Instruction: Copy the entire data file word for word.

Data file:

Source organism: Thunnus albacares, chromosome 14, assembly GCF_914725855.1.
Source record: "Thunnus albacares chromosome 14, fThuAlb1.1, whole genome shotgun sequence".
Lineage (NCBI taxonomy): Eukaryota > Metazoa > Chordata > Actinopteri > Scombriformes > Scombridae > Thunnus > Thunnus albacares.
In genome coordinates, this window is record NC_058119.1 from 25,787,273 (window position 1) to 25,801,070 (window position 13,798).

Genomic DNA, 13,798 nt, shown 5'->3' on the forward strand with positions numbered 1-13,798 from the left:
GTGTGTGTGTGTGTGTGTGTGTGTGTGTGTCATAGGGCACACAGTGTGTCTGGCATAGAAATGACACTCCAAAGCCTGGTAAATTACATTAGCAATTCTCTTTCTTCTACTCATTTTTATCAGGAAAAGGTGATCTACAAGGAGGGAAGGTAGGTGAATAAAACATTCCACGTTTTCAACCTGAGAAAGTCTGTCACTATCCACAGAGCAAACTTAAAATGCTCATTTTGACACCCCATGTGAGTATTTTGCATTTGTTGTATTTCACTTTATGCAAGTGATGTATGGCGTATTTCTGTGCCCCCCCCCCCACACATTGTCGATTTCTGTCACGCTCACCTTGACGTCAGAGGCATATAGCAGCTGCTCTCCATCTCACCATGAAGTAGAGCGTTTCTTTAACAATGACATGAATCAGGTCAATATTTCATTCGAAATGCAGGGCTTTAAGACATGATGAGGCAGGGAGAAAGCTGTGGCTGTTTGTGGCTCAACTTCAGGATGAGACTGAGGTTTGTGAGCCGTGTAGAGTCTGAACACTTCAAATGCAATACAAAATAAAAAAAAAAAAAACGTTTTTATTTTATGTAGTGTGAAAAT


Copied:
Source organism: Thunnus albacares, chromosome 14, assembly GCF_914725855.1.
Source record: "Thunnus albacares chromosome 14, fThuAlb1.1, whole genome shotgun sequence".
Lineage (NCBI taxonomy): Eukaryota > Metazoa > Chordata > Actinopteri > Scombriformes > Scombridae > Thunnus > Thunnus albacares.
In genome coordinates, this window is record NC_058119.1 from 25,787,273 (window position 1) to 25,801,070 (window position 13,798).

Genomic DNA, 13,798 nt, shown 5'->3' on the forward strand with positions numbered 1-13,798 from the left:
GTGTGTGTGTGTGTGTGTGTGTGTGTGTGTCATAGGGCACACAGTGTGTCTGGCATAGAAATGACACTCCAAAGCCTGGTAAATTACATTAGCAATTCTCTTTCTTCTACTCATTTTTATCAGGAAAAGGTGATCTACAAGGAGGGAAGGTAGGTGAATAAAACATTCCACGTTTTCAACCTGAGAAAGTCTGTCACTATCCACAGAGCAAACTTAAAATGCTCATTTTGACACCCCATGTGAGTATTTTGCATTTGTTGTATTTCACTTTATGCAAGTGATGTATGGCGTATTTCTGTGCCCCCCCCCCCACACATTGTCGATTTCTGTCACGCTCACCTTGACGTCAGAGGCATATAGCAGCTGCTCTCCATCTCACCATGAAGTAGAGCGTTTCTTTAACAATGACATGAATCAGGTCAATATTTCATTCGAAATGCAGGGCTTTAAGACATGATGAGGCAGGGAGAAAGCTGTGGCTGTTTGTGGCTCAACTTCAGGATGAGACTGAGGTTTGTGAGCCGTGTAGAGTCTGAACACTTCAAATGCAATACAAAATAAAAAAAAAAAAAACGTTTTTATTTTATGTAGTGTGAAAAT